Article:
Côme-Séraphin Cherrier (Lower Canada politician)
Côme-Séraphin Cherrier (July 22, 1798 – April 10, 1885) was a lawyer and political figure in Lower Canada.
He was born in Repentigny in 1798, the son of a farmer and merchant. After his mother died in 1801, he was raised by the family of his uncle Denis Viger. Another uncle was Joseph Papineau. Cherrier studied at the Petit Séminaire de Montréal, articled in law with his cousin Denis-Benjamin Viger and was called to the bar in 1822. His partners in law included Louis-Michel Viger, Denis-Aristide Laberge, Charles-Elzéar Mondelet, Antoine-Aimé Dorion and Vincislas-Paul-Wilfrid Dorion. Cherrier successfully defended Jocelyn Waller against accusations of having libelled the administration of Lord Dalhousie. He also represented the seigneurs during the process of establishing compensation when seigneurial tenure was abolished. He married Mélanie, the daughter of merchant Joseph Quesnel and widow of merchant Michel Coursol, in 1833. In 1834, Cherrier was elected to the Legislative Assembly of Lower Canada for Montreal County and supported the parti patriote. Although Cherrier did not supported armed resistance, he was arrested in December 1837; he was later put under house arrest after he became ill.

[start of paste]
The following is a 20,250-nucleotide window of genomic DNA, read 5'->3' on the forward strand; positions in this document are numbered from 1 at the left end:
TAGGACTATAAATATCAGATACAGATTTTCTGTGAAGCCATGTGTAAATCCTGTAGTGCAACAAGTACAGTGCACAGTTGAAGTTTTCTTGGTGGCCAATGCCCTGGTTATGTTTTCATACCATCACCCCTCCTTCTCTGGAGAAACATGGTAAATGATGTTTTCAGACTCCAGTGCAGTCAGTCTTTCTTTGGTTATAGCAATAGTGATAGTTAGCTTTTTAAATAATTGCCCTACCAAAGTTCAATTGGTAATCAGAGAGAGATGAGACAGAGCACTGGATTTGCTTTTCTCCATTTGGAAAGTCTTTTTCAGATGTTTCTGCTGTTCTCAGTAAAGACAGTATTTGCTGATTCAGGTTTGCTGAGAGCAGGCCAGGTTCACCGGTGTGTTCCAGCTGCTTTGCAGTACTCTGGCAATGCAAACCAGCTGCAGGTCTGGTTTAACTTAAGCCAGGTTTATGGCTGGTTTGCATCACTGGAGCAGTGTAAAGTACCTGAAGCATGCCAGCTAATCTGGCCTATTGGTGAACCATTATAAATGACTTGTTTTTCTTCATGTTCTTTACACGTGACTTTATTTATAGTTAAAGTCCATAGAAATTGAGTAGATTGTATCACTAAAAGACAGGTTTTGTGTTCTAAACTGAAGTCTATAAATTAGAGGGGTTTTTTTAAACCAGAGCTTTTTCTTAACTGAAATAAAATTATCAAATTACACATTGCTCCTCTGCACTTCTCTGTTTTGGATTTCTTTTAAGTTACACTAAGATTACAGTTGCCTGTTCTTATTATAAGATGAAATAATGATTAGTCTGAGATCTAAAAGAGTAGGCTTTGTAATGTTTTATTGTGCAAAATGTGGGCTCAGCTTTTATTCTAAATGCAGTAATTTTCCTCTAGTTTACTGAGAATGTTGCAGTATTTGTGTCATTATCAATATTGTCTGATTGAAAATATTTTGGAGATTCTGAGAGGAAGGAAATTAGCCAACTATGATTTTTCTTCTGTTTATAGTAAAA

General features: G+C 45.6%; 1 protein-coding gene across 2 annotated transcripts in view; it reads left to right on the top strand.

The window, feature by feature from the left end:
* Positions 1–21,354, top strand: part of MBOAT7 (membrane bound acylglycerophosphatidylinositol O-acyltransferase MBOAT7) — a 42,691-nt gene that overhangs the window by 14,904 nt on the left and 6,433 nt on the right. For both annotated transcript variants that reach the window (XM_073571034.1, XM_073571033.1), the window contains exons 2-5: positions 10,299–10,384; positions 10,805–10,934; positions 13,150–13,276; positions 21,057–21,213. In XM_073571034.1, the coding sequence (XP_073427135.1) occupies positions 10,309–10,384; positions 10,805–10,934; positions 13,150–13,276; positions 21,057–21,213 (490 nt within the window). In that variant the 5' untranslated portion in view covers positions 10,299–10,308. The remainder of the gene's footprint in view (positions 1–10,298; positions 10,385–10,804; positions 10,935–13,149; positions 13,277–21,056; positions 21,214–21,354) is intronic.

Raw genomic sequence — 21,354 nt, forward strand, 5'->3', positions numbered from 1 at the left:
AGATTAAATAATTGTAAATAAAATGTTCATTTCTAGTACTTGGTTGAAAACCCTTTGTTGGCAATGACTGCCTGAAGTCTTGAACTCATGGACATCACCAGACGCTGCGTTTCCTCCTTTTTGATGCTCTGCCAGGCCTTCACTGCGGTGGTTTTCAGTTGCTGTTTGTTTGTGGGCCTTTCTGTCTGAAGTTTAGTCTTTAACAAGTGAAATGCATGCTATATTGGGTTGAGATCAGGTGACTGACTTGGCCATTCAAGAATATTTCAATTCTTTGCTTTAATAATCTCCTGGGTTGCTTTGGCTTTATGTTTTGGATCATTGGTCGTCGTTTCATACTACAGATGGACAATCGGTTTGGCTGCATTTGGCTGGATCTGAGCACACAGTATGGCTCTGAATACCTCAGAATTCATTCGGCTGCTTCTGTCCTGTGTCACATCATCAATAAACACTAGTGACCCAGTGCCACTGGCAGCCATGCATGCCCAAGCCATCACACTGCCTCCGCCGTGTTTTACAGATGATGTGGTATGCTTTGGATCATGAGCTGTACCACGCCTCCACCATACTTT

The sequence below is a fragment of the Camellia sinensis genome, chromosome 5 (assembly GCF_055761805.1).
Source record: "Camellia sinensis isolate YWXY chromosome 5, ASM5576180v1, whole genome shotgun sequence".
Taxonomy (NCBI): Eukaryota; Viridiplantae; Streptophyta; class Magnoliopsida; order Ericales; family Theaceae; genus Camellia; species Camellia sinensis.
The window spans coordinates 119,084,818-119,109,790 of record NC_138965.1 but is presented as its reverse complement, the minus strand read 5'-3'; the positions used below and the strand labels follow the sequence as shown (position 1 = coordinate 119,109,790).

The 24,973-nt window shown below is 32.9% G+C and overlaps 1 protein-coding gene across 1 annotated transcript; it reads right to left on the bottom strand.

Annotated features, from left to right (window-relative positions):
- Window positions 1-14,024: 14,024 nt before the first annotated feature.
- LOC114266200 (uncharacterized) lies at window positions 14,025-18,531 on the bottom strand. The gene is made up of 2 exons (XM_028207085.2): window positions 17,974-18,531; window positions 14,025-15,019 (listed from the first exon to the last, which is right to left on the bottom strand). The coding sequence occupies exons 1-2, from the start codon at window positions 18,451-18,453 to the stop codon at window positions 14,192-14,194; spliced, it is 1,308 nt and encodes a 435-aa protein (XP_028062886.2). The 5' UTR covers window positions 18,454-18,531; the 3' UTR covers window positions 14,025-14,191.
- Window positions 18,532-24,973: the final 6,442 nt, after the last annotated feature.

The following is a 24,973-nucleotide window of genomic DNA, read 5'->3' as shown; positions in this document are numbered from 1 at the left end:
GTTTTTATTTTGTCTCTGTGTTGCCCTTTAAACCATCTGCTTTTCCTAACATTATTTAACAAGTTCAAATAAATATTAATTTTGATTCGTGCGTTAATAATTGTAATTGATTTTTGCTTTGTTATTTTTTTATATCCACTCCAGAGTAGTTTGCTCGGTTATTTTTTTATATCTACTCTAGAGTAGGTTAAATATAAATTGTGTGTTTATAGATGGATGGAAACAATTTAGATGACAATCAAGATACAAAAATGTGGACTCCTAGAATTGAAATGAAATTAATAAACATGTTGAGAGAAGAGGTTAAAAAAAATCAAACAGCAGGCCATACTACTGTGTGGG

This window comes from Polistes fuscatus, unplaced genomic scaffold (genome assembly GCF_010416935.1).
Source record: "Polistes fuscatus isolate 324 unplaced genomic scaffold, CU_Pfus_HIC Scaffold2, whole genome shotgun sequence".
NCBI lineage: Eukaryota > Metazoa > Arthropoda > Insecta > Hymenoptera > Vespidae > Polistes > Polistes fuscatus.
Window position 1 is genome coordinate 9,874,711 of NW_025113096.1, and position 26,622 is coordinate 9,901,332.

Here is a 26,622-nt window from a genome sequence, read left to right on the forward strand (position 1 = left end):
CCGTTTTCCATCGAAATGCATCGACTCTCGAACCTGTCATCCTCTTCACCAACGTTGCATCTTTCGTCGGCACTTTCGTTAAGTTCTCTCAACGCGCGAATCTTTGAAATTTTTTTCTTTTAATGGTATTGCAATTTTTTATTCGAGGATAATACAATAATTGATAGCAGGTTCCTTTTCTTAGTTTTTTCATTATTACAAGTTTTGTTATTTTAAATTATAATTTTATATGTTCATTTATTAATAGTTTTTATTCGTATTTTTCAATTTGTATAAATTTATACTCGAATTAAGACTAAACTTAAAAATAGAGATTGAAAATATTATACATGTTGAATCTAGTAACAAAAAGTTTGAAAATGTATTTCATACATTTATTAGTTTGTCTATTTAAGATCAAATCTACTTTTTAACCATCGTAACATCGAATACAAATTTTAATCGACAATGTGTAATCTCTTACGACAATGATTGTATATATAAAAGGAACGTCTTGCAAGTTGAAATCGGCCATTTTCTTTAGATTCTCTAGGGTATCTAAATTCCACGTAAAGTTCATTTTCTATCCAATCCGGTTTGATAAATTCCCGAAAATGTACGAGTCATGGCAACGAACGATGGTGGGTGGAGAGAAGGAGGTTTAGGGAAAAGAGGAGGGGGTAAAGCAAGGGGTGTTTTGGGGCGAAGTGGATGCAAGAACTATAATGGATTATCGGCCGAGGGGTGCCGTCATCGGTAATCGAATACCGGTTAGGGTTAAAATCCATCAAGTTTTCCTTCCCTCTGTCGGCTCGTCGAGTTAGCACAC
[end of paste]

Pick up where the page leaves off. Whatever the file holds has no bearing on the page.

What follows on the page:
In 1842, he was named Queen's Counsel. He was bâtonnier for the Montreal bar in 1855 and 1856 and was dean for the law faculty of the Université Laval at Montreal. Cherrier became president of the Saint-Jean-Baptiste Society of Montreal in 1853. He ran unsuccessfully for the position of mayor of Montreal in 1859. In 1865, he gave a speech to the Institut canadien-français opposing Confederation. He was named a knight in the Order of St Gregory the Great in 1869. Cherrier was also a vice-president of the St Vincent de Paul Society at Montreal. He owned much property at Montreal and inherited property from Denis-Benjamin Viger in Montreal and Île-Bizard. He served as director and later president for La Banque du Peuple.
He died in Montreal in 1885.